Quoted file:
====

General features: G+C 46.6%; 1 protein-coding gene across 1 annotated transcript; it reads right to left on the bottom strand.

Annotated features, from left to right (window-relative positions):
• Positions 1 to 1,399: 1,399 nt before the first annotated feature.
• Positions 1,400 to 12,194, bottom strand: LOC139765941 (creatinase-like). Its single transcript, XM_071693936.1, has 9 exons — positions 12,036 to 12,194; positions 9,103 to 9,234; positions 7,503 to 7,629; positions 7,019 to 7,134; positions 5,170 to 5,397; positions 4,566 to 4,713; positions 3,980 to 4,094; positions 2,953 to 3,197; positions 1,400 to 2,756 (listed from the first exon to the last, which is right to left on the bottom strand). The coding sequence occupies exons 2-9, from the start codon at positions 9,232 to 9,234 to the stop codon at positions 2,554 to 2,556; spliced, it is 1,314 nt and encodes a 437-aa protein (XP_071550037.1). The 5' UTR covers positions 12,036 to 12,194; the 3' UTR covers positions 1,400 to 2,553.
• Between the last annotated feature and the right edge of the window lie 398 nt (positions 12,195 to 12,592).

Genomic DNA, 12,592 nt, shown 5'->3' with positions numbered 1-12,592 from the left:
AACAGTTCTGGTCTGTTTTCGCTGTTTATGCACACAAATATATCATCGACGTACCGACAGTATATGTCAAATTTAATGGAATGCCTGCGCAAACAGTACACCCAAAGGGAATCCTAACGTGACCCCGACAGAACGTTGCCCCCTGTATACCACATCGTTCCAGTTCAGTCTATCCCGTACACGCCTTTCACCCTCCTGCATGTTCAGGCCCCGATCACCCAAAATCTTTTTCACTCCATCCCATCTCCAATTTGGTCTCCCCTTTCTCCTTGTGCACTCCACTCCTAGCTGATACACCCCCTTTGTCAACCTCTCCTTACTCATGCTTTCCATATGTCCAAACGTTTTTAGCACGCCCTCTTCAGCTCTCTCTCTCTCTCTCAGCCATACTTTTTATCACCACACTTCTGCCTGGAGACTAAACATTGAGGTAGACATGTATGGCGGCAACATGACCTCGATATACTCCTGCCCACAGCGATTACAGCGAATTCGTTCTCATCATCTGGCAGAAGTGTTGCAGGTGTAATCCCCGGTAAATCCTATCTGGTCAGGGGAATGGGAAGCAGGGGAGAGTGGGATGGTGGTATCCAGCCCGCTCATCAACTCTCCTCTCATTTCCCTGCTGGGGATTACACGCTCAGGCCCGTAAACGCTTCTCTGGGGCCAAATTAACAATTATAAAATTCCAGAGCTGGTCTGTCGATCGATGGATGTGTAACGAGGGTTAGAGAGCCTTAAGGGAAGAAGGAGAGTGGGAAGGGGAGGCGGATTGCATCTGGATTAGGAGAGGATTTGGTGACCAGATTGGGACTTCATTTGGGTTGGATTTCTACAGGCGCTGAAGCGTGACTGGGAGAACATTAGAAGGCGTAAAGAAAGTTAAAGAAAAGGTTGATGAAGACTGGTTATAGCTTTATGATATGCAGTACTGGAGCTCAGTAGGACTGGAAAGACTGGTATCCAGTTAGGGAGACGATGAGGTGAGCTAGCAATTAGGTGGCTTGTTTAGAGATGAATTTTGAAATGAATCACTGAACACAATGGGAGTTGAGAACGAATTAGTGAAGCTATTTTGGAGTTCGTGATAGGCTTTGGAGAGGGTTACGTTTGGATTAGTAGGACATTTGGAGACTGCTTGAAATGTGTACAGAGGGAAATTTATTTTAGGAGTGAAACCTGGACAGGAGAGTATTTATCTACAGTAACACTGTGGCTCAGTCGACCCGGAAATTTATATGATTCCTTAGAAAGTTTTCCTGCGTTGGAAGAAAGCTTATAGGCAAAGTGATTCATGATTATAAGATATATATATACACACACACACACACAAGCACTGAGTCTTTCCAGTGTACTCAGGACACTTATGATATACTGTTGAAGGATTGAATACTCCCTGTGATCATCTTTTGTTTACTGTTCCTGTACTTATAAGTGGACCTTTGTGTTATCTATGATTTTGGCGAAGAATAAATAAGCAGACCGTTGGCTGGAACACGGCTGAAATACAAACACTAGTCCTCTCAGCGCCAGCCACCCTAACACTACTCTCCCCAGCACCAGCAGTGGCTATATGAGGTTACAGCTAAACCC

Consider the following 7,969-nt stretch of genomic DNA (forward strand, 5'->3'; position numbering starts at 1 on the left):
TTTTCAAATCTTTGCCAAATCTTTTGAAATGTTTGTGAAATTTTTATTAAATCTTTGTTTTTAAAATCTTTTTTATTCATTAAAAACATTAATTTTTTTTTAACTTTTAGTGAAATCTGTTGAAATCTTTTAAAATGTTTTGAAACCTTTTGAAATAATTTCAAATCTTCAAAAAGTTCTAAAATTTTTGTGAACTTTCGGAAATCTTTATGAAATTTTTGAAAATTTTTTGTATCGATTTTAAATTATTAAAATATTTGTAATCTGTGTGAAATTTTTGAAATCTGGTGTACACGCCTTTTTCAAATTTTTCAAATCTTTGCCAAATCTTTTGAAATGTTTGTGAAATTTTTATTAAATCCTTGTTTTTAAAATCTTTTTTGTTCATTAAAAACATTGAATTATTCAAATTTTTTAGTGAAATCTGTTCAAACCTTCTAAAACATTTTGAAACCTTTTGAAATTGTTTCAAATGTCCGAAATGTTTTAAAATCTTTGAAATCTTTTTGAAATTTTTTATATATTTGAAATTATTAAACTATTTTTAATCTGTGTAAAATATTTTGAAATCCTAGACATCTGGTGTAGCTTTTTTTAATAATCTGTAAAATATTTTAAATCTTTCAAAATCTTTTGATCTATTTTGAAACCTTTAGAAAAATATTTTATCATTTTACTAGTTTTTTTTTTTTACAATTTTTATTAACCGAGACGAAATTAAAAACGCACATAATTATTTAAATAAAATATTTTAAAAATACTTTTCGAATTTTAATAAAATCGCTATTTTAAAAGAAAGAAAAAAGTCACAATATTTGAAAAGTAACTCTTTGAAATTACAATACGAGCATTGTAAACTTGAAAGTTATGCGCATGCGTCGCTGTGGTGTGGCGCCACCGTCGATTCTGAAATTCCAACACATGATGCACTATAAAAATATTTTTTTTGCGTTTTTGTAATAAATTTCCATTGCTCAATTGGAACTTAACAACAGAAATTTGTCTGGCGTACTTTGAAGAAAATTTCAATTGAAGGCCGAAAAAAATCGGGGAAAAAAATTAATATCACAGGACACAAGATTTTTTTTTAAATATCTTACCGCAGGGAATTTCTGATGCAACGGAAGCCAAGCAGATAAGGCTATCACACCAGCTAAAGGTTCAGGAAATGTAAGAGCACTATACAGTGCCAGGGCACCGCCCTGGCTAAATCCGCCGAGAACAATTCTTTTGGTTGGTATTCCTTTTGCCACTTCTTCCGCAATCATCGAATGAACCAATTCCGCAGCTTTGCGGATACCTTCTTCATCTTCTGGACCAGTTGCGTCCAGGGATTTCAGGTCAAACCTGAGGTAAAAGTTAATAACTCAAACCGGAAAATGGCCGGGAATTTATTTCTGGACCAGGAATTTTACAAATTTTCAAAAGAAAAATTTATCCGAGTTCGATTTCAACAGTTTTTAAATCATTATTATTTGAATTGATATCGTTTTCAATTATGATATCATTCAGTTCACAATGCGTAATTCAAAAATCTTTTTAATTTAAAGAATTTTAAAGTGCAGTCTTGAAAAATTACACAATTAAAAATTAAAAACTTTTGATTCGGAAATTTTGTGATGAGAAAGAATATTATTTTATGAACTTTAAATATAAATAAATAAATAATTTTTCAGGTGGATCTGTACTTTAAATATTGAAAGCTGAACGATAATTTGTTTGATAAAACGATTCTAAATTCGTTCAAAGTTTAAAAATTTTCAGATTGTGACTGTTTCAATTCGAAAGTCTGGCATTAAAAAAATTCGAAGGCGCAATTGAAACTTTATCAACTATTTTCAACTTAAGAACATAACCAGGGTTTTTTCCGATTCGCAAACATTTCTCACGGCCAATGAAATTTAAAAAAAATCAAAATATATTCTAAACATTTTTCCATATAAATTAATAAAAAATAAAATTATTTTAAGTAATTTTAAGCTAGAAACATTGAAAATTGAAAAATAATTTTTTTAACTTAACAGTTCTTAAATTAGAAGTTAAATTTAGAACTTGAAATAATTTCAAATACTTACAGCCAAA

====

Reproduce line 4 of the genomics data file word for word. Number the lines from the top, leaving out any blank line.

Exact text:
• Positions 1,400 to 12,194, bottom strand: LOC139765941 (creatinase-like). Its single transcript, XM_071693936.1, has 9 exons — positions 12,036 to 12,194; positions 9,103 to 9,234; positions 7,503 to 7,629; positions 7,019 to 7,134; positions 5,170 to 5,397; positions 4,566 to 4,713; positions 3,980 to 4,094; positions 2,953 to 3,197; positions 1,400 to 2,756 (listed from the first exon to the last, which is right to left on the bottom strand). The coding sequence occupies exons 2-9, from the start codon at positions 9,232 to 9,234 to the stop codon at positions 2,554 to 2,556; spliced, it is 1,314 nt and encodes a 437-aa protein (XP_071550037.1). The 5' UTR covers positions 12,036 to 12,194; the 3' UTR covers positions 1,400 to 2,553.